With all the shenanigans that have accompanied the Republican takeover of the U.S. House of Representatives, a name change for the Committee on Education and Labor may seem like small potatoes. The shift is drawing even less attention than the new Select Subcommittee on the Weaponization of the Federal Government, a panel devoted to wild conspiracy theories about the deep state persecuting Donald Trump and the sturdy MAGA patriots who follow him.
But the committee’s rechristening as the House Committee on Education & the Workforce reflects a tradition of Republican labor hostility that has grown more remarkable as the GOP has come to think of itself as the party of working people with white non-college-educated folk at the core of its electoral coalition. The GOP’s self-identification with the horny-handed sons and daughters of toil is central to its claim that the Democratic Party is now a vassal of woke coastal elitists with Ph.D.’s, whose ground troops are Big Government leeches and the immigrants who want to join them at the welfare trough. Some GOP politicians like Marco Rubio have made the alleged inversion of the major parties’ traditional class affiliations a constant talking point.
But deep-seated Republican fidelity to the interests of capital, as opposed to labor, keeps bubbling up to the surface, not least in GOP refusal to countenance the very term labor. Just as they did when they took over the House in 2010, and before that in 1995, Republicans immediately got labor out of the committee’s title. And its website (now under the supervision of new chair Virginia Foxx) was pretty clear about why this keeps happening:
“Labor” is an antiquated term that excludes individuals who contribute to the American workforce but aren’t classified as conventional employees. “Labor” also carries a negative connotation that ignores the dignity of work; the term is something out of a Marxist textbook that fails to capture the accomplishments of the full spectrum of the American workforce.
This is another way of saying that people who “work” are fundamentally the same, whether they are minimum-wage employees, billionaires, or smaller employers who believe they must keep wages, benefits, and working conditions for their own hirelings as meager as possible. And historically, this rejection of class conflict — of the idea that people who have to work for wages have distinctive interests that require specific protections — has been a staple of far-right thinking, central, for example, to the “cooperative” organization of industries in fascist Italy. The paternalism of this passage from the Education & the Workforce Committee’s essay on its new name is especially telling:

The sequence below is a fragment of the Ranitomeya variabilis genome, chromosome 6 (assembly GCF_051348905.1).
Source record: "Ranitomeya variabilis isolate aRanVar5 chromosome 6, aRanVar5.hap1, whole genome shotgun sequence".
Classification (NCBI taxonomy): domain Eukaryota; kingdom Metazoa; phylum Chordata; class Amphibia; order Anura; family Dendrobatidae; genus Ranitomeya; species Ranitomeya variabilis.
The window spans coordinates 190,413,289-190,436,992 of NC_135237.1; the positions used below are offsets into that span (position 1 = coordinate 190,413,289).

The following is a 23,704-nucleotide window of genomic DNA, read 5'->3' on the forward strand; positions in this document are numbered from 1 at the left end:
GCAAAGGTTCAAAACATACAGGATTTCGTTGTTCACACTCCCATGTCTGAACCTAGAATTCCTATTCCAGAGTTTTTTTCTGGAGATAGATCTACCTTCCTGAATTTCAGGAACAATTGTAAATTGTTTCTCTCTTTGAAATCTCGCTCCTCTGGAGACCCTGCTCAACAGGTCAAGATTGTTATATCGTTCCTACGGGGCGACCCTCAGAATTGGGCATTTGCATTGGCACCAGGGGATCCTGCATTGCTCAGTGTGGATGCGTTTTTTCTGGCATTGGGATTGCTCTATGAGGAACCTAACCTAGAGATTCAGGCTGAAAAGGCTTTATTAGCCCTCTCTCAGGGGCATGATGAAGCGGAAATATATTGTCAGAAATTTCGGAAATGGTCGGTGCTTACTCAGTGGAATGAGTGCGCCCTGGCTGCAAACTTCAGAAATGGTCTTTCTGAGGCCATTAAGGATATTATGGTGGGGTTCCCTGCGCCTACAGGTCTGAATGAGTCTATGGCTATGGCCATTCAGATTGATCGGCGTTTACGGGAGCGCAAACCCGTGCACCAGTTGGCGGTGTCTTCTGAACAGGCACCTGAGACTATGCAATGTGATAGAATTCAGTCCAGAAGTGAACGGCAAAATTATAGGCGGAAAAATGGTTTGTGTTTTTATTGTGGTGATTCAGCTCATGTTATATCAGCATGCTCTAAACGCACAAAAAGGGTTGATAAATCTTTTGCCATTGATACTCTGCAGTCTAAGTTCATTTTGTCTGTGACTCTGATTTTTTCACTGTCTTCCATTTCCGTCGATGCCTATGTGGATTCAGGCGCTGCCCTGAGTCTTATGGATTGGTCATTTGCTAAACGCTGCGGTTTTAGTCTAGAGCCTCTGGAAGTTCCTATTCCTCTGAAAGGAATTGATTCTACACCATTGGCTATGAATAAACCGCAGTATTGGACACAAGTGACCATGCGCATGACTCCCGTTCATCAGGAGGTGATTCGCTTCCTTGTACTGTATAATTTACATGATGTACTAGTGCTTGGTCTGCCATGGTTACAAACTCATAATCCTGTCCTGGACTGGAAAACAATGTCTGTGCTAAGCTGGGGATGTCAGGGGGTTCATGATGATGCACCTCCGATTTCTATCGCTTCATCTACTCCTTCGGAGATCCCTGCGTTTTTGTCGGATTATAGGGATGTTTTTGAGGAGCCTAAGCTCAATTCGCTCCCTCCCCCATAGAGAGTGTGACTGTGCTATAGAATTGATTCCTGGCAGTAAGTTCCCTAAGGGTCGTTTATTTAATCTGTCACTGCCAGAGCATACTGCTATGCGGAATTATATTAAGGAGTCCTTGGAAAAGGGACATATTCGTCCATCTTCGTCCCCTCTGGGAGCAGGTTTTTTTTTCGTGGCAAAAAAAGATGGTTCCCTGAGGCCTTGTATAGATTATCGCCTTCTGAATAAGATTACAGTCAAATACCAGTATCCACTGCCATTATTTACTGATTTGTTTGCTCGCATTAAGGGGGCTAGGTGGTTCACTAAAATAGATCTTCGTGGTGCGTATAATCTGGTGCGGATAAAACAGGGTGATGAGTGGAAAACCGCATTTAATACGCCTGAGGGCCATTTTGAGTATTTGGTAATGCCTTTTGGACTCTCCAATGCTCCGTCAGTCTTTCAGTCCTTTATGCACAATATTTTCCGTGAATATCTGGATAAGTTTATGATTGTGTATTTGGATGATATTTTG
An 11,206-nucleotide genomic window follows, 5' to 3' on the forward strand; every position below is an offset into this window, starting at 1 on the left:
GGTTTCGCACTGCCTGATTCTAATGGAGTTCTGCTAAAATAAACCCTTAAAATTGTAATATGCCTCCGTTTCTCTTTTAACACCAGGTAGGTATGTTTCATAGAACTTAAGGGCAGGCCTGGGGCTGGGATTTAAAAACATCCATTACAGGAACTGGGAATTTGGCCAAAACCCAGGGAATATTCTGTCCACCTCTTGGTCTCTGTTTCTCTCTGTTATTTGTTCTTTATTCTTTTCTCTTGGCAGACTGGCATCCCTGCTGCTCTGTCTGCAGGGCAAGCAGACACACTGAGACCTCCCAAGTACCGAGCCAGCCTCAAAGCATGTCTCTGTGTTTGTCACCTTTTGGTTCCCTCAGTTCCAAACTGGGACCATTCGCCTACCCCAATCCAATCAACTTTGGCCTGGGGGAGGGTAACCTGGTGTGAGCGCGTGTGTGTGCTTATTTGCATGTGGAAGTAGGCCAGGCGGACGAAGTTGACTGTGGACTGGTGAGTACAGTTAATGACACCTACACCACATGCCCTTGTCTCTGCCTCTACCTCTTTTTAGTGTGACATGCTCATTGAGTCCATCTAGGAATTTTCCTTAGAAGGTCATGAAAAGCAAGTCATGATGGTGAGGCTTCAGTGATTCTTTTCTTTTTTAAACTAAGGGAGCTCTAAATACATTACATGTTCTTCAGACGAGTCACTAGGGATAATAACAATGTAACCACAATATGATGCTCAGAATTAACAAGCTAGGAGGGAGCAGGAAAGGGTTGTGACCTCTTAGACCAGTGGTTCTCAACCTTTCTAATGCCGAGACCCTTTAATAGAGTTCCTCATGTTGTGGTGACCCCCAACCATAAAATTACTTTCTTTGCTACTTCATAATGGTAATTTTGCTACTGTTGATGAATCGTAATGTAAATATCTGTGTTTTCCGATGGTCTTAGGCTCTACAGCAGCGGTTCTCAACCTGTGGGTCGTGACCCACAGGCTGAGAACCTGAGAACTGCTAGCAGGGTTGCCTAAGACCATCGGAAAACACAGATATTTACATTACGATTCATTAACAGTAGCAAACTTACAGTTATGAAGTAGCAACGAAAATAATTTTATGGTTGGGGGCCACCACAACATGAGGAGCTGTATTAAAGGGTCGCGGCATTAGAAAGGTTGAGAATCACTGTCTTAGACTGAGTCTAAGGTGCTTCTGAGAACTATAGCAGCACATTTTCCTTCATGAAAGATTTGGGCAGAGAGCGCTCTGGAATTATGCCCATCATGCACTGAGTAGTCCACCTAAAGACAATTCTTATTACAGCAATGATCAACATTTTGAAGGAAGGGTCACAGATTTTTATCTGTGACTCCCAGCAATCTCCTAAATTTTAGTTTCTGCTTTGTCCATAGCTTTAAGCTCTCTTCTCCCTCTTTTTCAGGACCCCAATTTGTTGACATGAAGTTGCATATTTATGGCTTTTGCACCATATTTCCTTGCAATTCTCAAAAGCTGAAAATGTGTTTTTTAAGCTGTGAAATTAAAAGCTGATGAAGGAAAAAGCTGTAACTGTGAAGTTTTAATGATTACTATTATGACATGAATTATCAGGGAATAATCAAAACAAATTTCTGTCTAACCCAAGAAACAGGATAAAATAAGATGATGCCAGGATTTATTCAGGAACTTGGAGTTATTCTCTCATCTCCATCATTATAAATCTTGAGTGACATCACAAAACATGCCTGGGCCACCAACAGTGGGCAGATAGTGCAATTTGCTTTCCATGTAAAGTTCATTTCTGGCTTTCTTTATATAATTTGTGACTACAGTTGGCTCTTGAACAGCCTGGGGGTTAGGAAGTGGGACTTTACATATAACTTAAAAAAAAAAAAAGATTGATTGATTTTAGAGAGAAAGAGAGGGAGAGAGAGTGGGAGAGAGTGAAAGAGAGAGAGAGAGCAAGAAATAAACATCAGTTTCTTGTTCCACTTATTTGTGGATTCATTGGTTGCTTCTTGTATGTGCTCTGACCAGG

The Left prefers the term labor because it creates a sense of enmity between employees and employers which union bosses and left-wing activists seek to stoke for political gain. This word also fails to capture how deeply intertwined workers and job creators are in their contributions to our economy. Though the Left likes to treat employers like predators, we know that most job creators have their employees’ best interests in mind. Our economy would not function without the earnest cooperation of both employees and employers.
This sort of flat denial of the very legitimacy of labor rights is not, to be clear, a position that Republicans have always maintained. Well into the late 20th century, GOP politicians and policy-makers typically paid at least lip service to the legitimacy of unions while trying to limit their workplace prerogatives and restrict their political operations. Richard Nixon famously made a bid for union support and succeeded to some extent. The closest most Republicans came to open and categorical rejection of the legitimacy of labor self-representation was in disputes involving public-sector unions; dating back to Calvin Coolidge and his use of government force to break a police strike in Boston, many GOP leaders have argued that collective bargaining and, particularly, strikes are inconsistent with democracy.
But it was truly a departure when South Carolina governor Nikki Haley (often regarded as a “moderate” conservative) devoted a 2014 State of the State address to an attack on the legitimacy of private-sector unions, telling prospective investors and employers that “union jobs” were not welcome in her state. Yes, Haley’s state (along with Foxx’s neighboring North Carolina) has a history of bitter labor relations; South Carolina’s GOP was for many years bankrolled by textile barons fighting unionization. But in this century, this aggressively pro-corporate, anti-labor point of view has swept the GOP nationally. (Wisconsin governor Scott Walker was a particularly influential missionary for a southern-fried politics focused on reducing labor costs for corporations above all else.)
So it’s not really surprising to find House Republicans embracing a vision of the “working class” based on liberating workers entirely from the idea that their interests and those of the economic ruling class might diverge. Indeed, their hostility to the very word labor represents the sort of truth in packaging that the GOP, with its Orwellian language of racism-as-anti-racism and Christian-conformity-as-liberty, usually eschews.
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